How Does Heat Affect Solar Power Systems

How Does Heat Affect Solar Power Systems?

With summer just around the corner, solar PV systems are selling like hotcakes. It seems the longer, sunnier days of spring are pertinent reminders that we’ll soon be cranking our air conditioners and cooling off in our pools – two extremely energy-intensive features of many homes. Not only does solar compensate for that hefty energy usage but, during summer, solar systems can generate twice the electricity than in the short days of winter. There is one downside though: really hot days can actually reduce solar energy output – sometimes by as much as 20%!

In this article, we’ll explore what causes this reduction in power generation and some simple ways you can combat it.

How does heat affect solar panels?

Solar panels, just like your car, appliances, and devices, function best when operating under an optimal temperature. As the temperature goes up, the energy output of a solar panel goes down, reducing its ability to function at full capacity.

Why does this happen?

Solar panels are composed of solar cells made of semiconductor materials that are designed to convert energy from the sun into electricity.

When sunlight passes through this semi-conductive material it creates a charge in each cell by using incoming photons to excite electrons to a higher energy level. This is known as the photovoltaic effect.

As a solar cell gets hotter,the number of electrons that are already in the excited state increases. This reduces the voltage that the panel can generate and lowers its efficiency. This results in less electricity being generated and, ultimately, a reduced power output from your solar system.

Higher temperatures also increase the electrical resistance of the circuits that convert the photovoltaic charge into AC electricity. This means that, as the temperature rises and resistance increases, less power is actually transferred and put to use.

Optimal operating temperature

While it can vary by brand and model, a typical solar panel operates best at around 25 degrees Celsius. In fact, 25 degrees Celsius is the industry standard by which manufacturers rate their PV products. Beyond this temperature, output will begin to decline.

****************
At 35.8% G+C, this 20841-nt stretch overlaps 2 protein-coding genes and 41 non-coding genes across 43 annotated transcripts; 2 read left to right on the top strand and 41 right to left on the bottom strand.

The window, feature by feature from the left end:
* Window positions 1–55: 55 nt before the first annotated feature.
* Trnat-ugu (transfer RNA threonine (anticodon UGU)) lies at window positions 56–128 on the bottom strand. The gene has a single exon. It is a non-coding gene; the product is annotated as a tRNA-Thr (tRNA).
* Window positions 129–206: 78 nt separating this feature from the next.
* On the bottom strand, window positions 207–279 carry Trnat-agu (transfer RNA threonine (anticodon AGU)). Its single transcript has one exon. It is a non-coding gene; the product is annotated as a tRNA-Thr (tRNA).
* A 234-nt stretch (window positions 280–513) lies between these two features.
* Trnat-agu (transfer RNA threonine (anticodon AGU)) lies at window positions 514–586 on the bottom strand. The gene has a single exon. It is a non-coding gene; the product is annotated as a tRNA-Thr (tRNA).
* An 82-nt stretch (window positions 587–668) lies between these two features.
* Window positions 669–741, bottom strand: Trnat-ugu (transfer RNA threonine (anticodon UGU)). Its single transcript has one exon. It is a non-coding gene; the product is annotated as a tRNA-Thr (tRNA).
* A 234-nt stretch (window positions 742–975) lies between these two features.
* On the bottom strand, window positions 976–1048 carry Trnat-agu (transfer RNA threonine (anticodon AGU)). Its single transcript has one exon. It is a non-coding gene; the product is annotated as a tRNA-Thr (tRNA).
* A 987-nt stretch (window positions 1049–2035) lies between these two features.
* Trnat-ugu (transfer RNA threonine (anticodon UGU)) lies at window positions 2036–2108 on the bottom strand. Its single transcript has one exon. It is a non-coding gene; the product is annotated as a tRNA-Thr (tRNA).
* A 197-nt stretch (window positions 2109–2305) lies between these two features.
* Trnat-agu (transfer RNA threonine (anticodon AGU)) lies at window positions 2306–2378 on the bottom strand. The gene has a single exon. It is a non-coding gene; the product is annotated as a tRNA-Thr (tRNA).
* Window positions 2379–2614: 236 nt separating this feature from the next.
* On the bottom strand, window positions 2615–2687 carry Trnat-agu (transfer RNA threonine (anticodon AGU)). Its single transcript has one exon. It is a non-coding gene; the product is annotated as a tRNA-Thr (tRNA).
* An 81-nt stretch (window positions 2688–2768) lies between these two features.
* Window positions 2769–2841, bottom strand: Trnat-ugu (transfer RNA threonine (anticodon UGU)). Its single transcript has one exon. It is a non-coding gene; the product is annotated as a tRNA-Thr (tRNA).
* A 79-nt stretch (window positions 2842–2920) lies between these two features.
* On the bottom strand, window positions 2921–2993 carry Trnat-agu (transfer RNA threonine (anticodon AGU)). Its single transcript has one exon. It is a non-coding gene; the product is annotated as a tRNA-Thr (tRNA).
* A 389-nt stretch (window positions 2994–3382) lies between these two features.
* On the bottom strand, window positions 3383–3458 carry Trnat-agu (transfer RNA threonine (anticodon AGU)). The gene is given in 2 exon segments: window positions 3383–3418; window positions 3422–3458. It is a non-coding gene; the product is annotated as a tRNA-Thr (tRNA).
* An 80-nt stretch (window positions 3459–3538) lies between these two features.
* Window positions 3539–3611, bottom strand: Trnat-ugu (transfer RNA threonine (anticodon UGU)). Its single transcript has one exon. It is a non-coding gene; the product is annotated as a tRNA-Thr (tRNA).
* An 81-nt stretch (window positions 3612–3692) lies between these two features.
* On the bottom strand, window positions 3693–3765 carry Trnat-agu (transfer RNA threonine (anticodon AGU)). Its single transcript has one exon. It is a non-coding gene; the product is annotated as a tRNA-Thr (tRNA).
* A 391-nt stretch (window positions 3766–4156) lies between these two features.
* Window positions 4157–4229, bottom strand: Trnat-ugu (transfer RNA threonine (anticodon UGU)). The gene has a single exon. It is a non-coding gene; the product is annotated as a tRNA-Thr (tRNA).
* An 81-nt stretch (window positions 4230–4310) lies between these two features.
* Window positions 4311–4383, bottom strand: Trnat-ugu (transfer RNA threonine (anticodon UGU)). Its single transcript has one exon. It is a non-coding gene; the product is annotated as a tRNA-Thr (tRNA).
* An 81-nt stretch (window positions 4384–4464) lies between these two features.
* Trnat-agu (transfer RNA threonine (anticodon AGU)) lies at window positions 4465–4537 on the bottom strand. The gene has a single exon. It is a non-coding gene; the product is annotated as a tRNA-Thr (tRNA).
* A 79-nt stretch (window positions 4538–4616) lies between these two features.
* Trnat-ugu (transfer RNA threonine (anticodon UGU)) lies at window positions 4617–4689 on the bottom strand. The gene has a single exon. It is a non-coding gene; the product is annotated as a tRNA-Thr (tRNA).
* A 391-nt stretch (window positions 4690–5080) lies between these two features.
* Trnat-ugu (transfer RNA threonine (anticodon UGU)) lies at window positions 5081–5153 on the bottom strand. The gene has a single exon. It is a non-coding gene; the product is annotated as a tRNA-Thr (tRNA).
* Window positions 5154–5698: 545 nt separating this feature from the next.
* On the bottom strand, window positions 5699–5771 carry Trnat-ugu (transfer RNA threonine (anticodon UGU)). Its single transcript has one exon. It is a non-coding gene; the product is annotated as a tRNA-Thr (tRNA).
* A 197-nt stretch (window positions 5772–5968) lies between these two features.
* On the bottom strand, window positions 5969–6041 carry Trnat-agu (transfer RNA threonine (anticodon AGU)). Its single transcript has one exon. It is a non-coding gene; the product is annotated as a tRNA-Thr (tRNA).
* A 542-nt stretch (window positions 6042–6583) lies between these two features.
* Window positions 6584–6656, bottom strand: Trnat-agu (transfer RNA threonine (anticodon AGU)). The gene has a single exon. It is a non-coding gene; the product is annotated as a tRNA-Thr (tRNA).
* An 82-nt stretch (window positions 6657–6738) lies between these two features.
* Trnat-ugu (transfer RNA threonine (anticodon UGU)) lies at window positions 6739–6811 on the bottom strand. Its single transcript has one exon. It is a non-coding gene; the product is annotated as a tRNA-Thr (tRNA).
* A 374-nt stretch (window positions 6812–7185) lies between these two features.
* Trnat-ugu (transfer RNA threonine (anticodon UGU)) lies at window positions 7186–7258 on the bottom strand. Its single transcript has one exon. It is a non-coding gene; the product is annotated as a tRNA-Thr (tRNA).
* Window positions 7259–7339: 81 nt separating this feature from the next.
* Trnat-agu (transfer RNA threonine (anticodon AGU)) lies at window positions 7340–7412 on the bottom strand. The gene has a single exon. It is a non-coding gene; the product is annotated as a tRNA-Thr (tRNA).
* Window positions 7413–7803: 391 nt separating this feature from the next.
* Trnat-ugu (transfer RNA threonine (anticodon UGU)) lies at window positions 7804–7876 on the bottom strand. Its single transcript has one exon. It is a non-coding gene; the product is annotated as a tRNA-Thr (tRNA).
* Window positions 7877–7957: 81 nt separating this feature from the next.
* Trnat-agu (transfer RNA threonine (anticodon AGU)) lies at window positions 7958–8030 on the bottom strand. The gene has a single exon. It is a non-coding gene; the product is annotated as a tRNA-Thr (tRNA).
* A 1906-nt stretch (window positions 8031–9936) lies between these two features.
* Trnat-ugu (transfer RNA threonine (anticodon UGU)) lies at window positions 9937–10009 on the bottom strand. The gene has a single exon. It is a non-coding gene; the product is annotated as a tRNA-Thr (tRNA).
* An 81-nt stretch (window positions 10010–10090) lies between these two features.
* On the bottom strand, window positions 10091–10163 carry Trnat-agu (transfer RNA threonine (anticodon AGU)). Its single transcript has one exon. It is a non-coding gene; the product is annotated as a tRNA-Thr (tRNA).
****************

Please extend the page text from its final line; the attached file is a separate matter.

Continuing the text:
It’s important to note that we are talking about the panel’s temperature – not the air temperature reported by a meteorologist. Your dark solar panels’ temperature will likely be significantly higher than the air temperature – potentially almost twice as high!

As mentioned earlier, there is some variation to the level of power degradation depending on the brand and model of panel. During the manufacturer’s testing phase, each panel will be tested to measure how much power it loses for every degree over 25 degrees Celsius. This is called the temperature coefficient of the maximum output power (Pmax).

You can usually find the temperature coefficient on a panel’s specification sheet, but most solar PV modules sit around 0.3% to 0.5% per degrees Celsius.

To calculate how much power you will lose in certain conditions, times the difference between the current panel temperature and the optimal temperature by the temperature coefficient.

For example, let’s assume that a panel has a temperature coefficient of 0.4% and its temperature is currently 60 degrees Celsius. We can calculate the panel’s power loss using the following simple equation:

0.4% x (60°C -25°C) = 0.4% x 35°C =14%

You can imagine that on a sweltering summer’s day, you could be losing a significant amount of power.

How can I reduce the impact of high temperatures?

There are a few ways that you can help reduce the effect of heat on your solar panels:

  • Install panels a few inches above the roof so convective air-flow can cool the panels.
  • Choose a light-coloured panel. Panels that are constructed with light-coloured materials absorb less heat – so while black solar panels look great, they will be less efficient during hot days.
  • Move components like inverters and combiners into the shaded area behind the array.
  • Select a panel with a lower temperature coefficient.
  • Consider adding ventilation systems or fans to assist the movement of air around the panels.

Your best defense against the heat

The most effective approach to getting the most out of your solar system under any conditions is to use the right solar installer. Choosing quality panels and having them installed correctly can make or break the output of your system. As a result, it’s important to choose an installer that is accredited and experienced in best-practice installation methods.

Energy Matters has assisted over 30,000 Australians in their transition to clean energy. We can guide you toward solar and/or battery storage solution that fits your lifestyle and budget. Receive up to 3 obligation-free quotes from our trusted network of accredited solar installers. It’s fast, free, and takes the hassle out of shopping around.

Article provided courtesy of Energy Matters Australia.


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